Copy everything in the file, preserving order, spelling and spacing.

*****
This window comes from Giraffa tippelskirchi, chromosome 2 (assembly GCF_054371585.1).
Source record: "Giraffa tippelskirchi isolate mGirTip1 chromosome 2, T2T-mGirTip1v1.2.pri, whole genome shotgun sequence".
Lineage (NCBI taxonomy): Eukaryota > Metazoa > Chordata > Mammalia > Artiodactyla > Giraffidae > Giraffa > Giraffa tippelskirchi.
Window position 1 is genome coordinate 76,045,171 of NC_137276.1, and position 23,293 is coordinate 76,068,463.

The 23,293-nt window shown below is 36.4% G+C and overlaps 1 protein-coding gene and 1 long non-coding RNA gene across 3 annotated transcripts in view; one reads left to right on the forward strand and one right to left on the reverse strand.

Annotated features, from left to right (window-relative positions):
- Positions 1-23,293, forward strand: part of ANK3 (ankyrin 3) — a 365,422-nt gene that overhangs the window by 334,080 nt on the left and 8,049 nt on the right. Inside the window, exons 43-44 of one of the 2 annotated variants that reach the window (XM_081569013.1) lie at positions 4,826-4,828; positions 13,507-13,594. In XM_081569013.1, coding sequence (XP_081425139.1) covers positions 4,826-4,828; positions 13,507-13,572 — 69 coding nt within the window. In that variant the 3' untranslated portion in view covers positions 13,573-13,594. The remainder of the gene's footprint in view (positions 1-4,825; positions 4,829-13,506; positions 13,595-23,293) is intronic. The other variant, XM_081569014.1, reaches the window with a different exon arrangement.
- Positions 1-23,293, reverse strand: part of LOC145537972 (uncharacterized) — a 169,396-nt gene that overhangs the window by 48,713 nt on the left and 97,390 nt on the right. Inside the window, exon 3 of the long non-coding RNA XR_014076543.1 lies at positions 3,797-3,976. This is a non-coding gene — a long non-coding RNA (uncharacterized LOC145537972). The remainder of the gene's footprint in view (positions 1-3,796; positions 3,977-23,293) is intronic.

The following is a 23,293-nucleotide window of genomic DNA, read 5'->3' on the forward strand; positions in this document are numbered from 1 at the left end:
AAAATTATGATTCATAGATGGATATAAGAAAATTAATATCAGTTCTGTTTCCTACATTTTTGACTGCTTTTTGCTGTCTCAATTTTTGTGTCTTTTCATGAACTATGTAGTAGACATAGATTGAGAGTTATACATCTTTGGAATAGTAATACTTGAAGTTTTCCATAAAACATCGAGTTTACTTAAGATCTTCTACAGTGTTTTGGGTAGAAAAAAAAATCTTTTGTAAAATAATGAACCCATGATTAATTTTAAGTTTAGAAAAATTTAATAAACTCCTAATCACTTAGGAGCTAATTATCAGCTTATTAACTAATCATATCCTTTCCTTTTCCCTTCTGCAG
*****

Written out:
This window comes from Giraffa tippelskirchi, chromosome 2 (assembly GCF_054371585.1).
Source record: "Giraffa tippelskirchi isolate mGirTip1 chromosome 2, T2T-mGirTip1v1.2.pri, whole genome shotgun sequence".
Lineage (NCBI taxonomy): Eukaryota > Metazoa > Chordata > Mammalia > Artiodactyla > Giraffidae > Giraffa > Giraffa tippelskirchi.
Window position 1 is genome coordinate 76,045,171 of NC_137276.1, and position 23,293 is coordinate 76,068,463.

The 23,293-nt window shown below is 36.4% G+C and overlaps 1 protein-coding gene and 1 long non-coding RNA gene across 3 annotated transcripts in view; one reads left to right on the forward strand and one right to left on the reverse strand.

Annotated features, from left to right (window-relative positions):
- Positions 1-23,293, forward strand: part of ANK3 (ankyrin 3) — a 365,422-nt gene that overhangs the window by 334,080 nt on the left and 8,049 nt on the right. Inside the window, exons 43-44 of one of the 2 annotated variants that reach the window (XM_081569013.1) lie at positions 4,826-4,828; positions 13,507-13,594. In XM_081569013.1, coding sequence (XP_081425139.1) covers positions 4,826-4,828; positions 13,507-13,572 — 69 coding nt within the window. In that variant the 3' untranslated portion in view covers positions 13,573-13,594. The remainder of the gene's footprint in view (positions 1-4,825; positions 4,829-13,506; positions 13,595-23,293) is intronic. The other variant, XM_081569014.1, reaches the window with a different exon arrangement.
- Positions 1-23,293, reverse strand: part of LOC145537972 (uncharacterized) — a 169,396-nt gene that overhangs the window by 48,713 nt on the left and 97,390 nt on the right. Inside the window, exon 3 of the long non-coding RNA XR_014076543.1 lies at positions 3,797-3,976. This is a non-coding gene — a long non-coding RNA (uncharacterized LOC145537972). The remainder of the gene's footprint in view (positions 1-3,796; positions 3,977-23,293) is intronic.

The following is a 23,293-nucleotide window of genomic DNA, read 5'->3' on the forward strand; positions in this document are numbered from 1 at the left end:
AAAATTATGATTCATAGATGGATATAAGAAAATTAATATCAGTTCTGTTTCCTACATTTTTGACTGCTTTTTGCTGTCTCAATTTTTGTGTCTTTTCATGAACTATGTAGTAGACATAGATTGAGAGTTATACATCTTTGGAATAGTAATACTTGAAGTTTTCCATAAAACATCGAGTTTACTTAAGATCTTCTACAGTGTTTTGGGTAGAAAAAAAAATCTTTTGTAAAATAATGAACCCATGATTAATTTTAAGTTTAGAAAAATTTAATAAACTCCTAATCACTTAGGAGCTAATTATCAGCTTATTAACTAATCATATCCTTTCCTTTTCCCTTCTGCAG